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Common sense in Information Technology

By Jean-Claude Elias - Apr 12,2018 - Last updated at Apr 12,2018

Thank you Google, Apple, Facebook a. for all the technology in the world, but before anything else, thank God for common sense.

There are laws, regulations and legal terms, and then there is common sense. This applies to everything in life, and naturally, it also applies to the world of the Internet and Information Technology.

Facebook’s recent woes with the Cambridge Analytica data leak affair should come as another wake up reminder that common sense is what should guide us all when we use social media in particular, and networks in general.

Never mind the rules and the promises made to you that your data is in safe hands and that it will never be disclosed to a third party, the risk will always be there, by the mere fact that your data is stored on some server computer and that the latter is connected to the world’s open network. There will never be anything such as a perfect guarantee; this is plain common sense.

Global IT systems and networks rule the world. From banking to airlines, government institutions, social media and everything in between, your data is there for all to see. Even banks, who by binding, written contracts, assure you they will never disclose your data, will have to do it if one day a higher authority comes and demands to see it, in the name of national security or other paramount reason. Again, common sense…

Facebook belongs to the famous GAFAM group — Google, Apple, Facebook, Amazon and Microsoft — which arguably constitutes the richest, the most powerful and the most influential “association” of entities in the world. Overall GAFAM enjoys a reputation of seriousness, of honesty, and their services and products are used and trusted by billions of people every day. And yet… problems concerning users’ data security and confidentiality arise every now and then. It is actually the opposite that would be surprising!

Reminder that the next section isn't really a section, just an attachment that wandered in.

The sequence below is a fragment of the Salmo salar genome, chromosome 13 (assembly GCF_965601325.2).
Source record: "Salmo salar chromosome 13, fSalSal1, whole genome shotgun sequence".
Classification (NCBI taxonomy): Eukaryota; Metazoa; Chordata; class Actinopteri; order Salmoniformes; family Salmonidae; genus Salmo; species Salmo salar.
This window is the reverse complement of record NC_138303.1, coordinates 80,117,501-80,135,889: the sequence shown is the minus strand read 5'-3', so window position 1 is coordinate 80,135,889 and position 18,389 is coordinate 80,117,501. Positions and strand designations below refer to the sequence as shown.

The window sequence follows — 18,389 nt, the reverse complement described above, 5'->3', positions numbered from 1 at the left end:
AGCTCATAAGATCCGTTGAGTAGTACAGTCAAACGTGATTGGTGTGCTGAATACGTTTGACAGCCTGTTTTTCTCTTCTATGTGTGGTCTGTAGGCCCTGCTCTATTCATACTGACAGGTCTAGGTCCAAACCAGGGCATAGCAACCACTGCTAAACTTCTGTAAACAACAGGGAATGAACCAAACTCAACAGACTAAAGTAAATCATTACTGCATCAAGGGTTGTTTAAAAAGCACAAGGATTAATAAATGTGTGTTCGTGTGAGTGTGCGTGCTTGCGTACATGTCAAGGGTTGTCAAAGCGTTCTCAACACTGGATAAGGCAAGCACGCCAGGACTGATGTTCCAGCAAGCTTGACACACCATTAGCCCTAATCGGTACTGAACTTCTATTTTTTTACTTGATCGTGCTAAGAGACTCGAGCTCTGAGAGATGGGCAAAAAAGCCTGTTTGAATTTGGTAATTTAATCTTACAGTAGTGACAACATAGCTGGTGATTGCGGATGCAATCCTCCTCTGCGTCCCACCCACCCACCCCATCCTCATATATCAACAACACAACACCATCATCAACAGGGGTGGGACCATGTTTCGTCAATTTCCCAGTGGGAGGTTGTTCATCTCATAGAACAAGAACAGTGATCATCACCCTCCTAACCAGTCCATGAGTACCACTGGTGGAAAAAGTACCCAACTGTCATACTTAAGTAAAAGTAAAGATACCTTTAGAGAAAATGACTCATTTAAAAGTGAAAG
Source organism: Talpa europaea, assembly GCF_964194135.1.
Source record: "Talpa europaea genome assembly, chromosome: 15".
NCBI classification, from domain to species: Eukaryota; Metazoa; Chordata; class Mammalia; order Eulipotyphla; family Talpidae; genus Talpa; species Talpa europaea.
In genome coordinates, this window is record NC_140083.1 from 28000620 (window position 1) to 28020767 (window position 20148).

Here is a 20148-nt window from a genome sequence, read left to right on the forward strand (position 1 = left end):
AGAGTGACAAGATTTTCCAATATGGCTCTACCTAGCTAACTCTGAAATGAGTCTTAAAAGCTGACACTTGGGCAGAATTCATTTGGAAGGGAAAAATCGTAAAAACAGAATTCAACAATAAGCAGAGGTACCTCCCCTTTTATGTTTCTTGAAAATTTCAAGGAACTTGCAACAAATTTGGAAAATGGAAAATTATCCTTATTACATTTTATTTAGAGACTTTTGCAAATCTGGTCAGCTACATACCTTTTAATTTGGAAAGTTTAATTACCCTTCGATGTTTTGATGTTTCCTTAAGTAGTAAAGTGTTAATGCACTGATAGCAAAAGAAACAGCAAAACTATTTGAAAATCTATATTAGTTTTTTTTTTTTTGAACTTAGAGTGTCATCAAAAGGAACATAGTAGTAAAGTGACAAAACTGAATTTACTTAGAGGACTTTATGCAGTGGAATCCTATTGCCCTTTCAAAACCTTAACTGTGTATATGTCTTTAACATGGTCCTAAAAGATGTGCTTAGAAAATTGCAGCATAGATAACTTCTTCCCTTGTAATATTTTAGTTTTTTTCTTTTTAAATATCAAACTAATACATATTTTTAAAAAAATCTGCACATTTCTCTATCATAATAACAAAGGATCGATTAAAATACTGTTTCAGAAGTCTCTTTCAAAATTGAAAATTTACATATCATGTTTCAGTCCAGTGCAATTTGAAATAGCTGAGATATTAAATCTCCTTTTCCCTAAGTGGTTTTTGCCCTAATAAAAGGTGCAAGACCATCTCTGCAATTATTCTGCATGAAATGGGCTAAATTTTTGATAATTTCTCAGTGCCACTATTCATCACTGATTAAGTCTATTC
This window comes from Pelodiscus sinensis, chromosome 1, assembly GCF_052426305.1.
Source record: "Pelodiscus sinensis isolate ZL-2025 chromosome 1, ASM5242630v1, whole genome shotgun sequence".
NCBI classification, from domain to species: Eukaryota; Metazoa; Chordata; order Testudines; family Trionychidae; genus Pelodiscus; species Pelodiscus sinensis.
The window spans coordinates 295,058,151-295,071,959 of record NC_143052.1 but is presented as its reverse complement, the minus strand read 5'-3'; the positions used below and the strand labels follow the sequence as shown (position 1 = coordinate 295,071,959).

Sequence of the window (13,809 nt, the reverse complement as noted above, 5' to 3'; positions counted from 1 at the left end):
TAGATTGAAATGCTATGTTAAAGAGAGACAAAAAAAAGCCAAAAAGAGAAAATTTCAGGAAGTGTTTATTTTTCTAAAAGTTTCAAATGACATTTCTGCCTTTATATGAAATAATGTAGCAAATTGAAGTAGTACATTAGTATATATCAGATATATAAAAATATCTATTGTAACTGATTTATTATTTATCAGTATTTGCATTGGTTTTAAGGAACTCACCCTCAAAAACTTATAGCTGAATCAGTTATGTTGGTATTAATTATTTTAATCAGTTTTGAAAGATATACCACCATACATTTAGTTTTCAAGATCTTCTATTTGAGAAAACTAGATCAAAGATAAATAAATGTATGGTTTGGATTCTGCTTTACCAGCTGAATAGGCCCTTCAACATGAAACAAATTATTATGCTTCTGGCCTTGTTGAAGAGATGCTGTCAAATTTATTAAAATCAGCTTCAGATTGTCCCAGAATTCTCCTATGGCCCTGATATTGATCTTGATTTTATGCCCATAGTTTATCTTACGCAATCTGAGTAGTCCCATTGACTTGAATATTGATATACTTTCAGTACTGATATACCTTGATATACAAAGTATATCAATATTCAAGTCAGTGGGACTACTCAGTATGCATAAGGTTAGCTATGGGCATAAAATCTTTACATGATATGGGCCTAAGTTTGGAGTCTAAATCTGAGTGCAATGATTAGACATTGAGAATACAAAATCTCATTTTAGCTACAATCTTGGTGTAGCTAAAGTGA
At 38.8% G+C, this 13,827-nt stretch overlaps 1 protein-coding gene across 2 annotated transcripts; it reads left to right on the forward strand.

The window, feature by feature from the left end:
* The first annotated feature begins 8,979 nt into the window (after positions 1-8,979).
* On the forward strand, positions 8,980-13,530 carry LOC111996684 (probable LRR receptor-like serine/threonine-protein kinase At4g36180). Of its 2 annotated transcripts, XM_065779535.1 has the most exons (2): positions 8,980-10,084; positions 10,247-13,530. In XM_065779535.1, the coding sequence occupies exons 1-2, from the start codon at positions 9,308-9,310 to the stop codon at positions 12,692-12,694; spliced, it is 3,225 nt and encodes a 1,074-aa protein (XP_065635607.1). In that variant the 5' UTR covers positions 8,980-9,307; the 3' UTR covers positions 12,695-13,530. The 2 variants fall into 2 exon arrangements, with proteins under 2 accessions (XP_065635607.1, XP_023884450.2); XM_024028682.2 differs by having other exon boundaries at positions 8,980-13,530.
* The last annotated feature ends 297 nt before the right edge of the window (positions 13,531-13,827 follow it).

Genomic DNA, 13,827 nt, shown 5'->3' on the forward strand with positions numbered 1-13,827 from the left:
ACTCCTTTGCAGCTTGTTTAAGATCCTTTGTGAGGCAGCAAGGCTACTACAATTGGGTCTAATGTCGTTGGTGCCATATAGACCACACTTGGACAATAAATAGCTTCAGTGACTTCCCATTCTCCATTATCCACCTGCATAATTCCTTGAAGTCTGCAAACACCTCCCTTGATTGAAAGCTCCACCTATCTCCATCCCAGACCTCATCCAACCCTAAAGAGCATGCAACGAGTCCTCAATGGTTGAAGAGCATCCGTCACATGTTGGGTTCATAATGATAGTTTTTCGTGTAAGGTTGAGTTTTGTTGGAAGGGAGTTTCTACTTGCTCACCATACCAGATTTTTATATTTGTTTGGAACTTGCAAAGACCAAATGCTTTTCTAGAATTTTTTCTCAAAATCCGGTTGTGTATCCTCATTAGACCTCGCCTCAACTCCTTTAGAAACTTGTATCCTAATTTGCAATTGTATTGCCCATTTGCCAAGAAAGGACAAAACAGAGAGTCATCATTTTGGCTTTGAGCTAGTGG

An online survey carried out earlier this week by the French newspaper Le Figaro shows that a massive 95 per cent of Facebook users will not trust it to better protect their personal data in the future.

When you are driving in your car, the safety belt, the sensors or the cameras your vehicle may be equipped with, the ABS brakes, and any other safety device, they all contribute to reduce the risk of accident, of hazard; however, driving will never reach the zero-risk security level.

IT networks are similar. No safety belt or algorithm of any kind, no contract, no password or biometrics will ever guarantee the complete, unconditional safety of your data. We just have to be aware of it, to understand it and to live with it — to live by it I would say. It is then up to us to decide what we want and are ready to disclose and how much to disclose — that is when and if we are given the choice to withhold any information!

Social media is not the only IT agent spying on you. Those small apps you download and install on mobile devices can be worse. They often are more insidious for they seem so “innocent” at first sight. They bluntly ask to access your contacts, your photos, your music, your calls log file. Common sense says they will end up doing something with all this wealth of information.

This is the age of networks and digital information. For better or for worse, problems may occur; not only because of data theft or disclosure, but because of human errors in manipulating digital data. Common sense applies here too.

My Internet Service Provider (ISP) recently upgraded my home subscription from copper wire-based ADSL to fibre optic. It was a big change and it involved, in addition to the new wiring required, some administrative changes in the subscription terms and in the data recorded in my file with the ISP.

Although everything seemed perfectly all right and the entire household was delighted to have the speed of fibre optic Internet at last, I used common sense and went to the ISP just to double-check the data in my file. My intuition was right: my 10-digits Jordanian national number had been entered with one digit wrong, thus making the subscription in someone else’s name. It was naturally quickly corrected, but I can imagine the consequences in terms of wrong and unpaid invoices, the disconnection of the service, had I not anticipated the problem.

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